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The SAT Sentence Completions: Basic Principles

Step 1: Look for Clues to Find the "Main Idea" of the Sentence
Consider the following incomplete sentence completion:
    Peter is -------.

    1. popular
    2. hyperactive
    3. tall
    4. gullible
    5. paranoid
This example is incomplete because it has no main idea; any adjective could fit here. Peter is popular. Peter is hyperactive. Peter is paranoid. (Incidentally, notice that all the choices are grammatically consistent. Here the choices are all adjectives; on another question they might be all verbs.)

You will never see such a question on the SAT because it is too simple. You are not given enough information to choose a "best" answer. Peter could be popular, hyperactive, tall, gullible, and paranoid!

On the SAT, each sentence will give you clues pointing to its main idea. Consider now the following variations of our original sentence:

Variation 1:

    Peter is -------, so he plays center for his high school basketball team.

    1. popular
    2. hyperactive
    3. tall
    4. gullible
    5. paranoid
Discussion: The clue here is the phrase following the blank. The only choice that fits now is C.

Variation 2:

    Peter is -------, so he continually looks over his shoulder for hidden dangers.

    1. popular
    2. hyperactive
    3. tall
    4. gullible
    5. paranoid
Discussion: The only choice that fits now is E. Even if you weren't familiar with the answer, you could use process of elimination to rule out the other choices.

Variation 3:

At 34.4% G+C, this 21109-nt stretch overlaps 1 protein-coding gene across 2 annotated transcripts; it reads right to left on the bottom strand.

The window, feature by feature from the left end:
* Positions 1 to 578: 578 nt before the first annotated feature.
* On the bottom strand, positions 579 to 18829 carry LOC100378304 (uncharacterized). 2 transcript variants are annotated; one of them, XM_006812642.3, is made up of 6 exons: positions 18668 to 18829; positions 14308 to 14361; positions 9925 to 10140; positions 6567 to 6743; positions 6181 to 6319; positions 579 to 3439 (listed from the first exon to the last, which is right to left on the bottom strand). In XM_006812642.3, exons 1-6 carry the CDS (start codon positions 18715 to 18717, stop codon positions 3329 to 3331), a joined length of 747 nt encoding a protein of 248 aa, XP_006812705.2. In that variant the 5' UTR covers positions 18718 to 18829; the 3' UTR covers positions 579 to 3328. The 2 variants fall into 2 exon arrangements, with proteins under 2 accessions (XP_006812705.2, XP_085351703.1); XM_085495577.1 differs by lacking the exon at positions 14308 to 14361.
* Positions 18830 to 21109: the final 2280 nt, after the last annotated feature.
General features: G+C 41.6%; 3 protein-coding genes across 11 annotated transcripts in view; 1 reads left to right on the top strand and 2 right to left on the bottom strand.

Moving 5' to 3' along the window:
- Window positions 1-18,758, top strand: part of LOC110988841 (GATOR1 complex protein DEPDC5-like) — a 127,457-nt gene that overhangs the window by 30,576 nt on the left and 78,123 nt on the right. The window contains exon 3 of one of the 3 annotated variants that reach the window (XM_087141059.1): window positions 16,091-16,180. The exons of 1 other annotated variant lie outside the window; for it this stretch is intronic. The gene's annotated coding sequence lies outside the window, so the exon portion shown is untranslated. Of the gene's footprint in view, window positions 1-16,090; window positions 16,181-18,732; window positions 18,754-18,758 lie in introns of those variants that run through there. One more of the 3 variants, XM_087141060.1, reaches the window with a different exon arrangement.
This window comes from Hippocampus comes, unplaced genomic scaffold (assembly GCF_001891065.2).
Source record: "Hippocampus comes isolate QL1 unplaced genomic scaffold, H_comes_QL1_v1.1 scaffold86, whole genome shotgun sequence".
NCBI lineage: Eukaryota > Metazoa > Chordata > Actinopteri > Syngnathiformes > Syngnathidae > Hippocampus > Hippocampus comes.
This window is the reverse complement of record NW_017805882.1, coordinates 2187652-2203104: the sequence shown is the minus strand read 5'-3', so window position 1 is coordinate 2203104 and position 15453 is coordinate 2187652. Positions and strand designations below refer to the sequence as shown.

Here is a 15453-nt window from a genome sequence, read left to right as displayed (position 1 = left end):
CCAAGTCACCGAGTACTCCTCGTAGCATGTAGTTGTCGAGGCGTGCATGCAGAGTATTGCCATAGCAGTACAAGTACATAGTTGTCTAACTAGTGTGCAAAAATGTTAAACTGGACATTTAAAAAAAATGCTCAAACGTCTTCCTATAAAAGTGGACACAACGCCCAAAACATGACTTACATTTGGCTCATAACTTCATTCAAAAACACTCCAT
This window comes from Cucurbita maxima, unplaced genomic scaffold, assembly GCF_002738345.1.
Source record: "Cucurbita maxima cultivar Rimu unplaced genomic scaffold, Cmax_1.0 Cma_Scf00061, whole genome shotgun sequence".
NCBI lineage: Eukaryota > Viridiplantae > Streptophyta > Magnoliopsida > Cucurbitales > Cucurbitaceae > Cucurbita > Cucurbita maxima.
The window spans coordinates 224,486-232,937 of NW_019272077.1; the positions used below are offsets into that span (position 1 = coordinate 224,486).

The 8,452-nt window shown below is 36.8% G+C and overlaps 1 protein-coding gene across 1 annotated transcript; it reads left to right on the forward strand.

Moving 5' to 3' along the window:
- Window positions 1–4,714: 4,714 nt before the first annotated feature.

Peter is -------, so on weekends he has more party invitations than he can handle.

    1. popular
    2. hyperactive
    3. tall
    4. gullible
    5. paranoid
Discussion: The only choice that fits now is A.

Variation 4:

    Peter is -------, so his friends are always playing practical jokes on him.

    1. popular
    2. hyperactive
    3. tall
    4. gullible
    5. paranoid
Discussion: The only choice that fits now is D. Again, if you weren't familiar with the answer, process of elimination would have allowed you to deduce the answer by eliminating the other choices.

Variation 5:

    Peter is -------, so he finds it nearly impossible to sit still through long, tedious lectures.

    1. popular
    2. hyperactive
    3. tall
    4. gullible
    5. paranoid
Discussion: The only choice that fits now is B.

Of course, SAT sentence completions will get a lot harder than that, but the basic principle is the same. Don't forget that half the questions include two blanks, but our overall method does not change significantly, so for now let's just nail down our basic approach.

Chunking the Sentence into Phrases
The sentences you'll have to answer on the test are more difficult than the ones above because they're longer. The average sentence on the SAT contains more than 20 words. With sentences that long, you'll have to dig to uncover the clues.

The way not to answer long questions is to plug in each choice and read the sentence as a whole over and over until you find the answer. This process is too confusing and time-consuming. Indeed, reading a lengthy sentence under time pressure just once is difficult enough to take in. As we discussed in The SAT: How Your Brain Can Get You in Trouble, your brain can handle only so much information in short-term memory before it crashes, just like a computer. Reading a lengthy sentence for clues can overload your short-term memory, making it very difficult to think clearly, if at all.

The solution is to work with chunks of a sentence at a time, eliminating as many choices as you can, and then working with another chunk of the sentence. By working in this way you'll find that you can often determine which word or type of word fits without reading the entire sentence.



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From The RocketReview Revolution: The Ultimate Guide to the New SAT and the PSAT by Adam Robinson. Copyright © 2005. Used by arrangement with Penguin Group (USA) Inc.

If you'd like to buy this book, click here.


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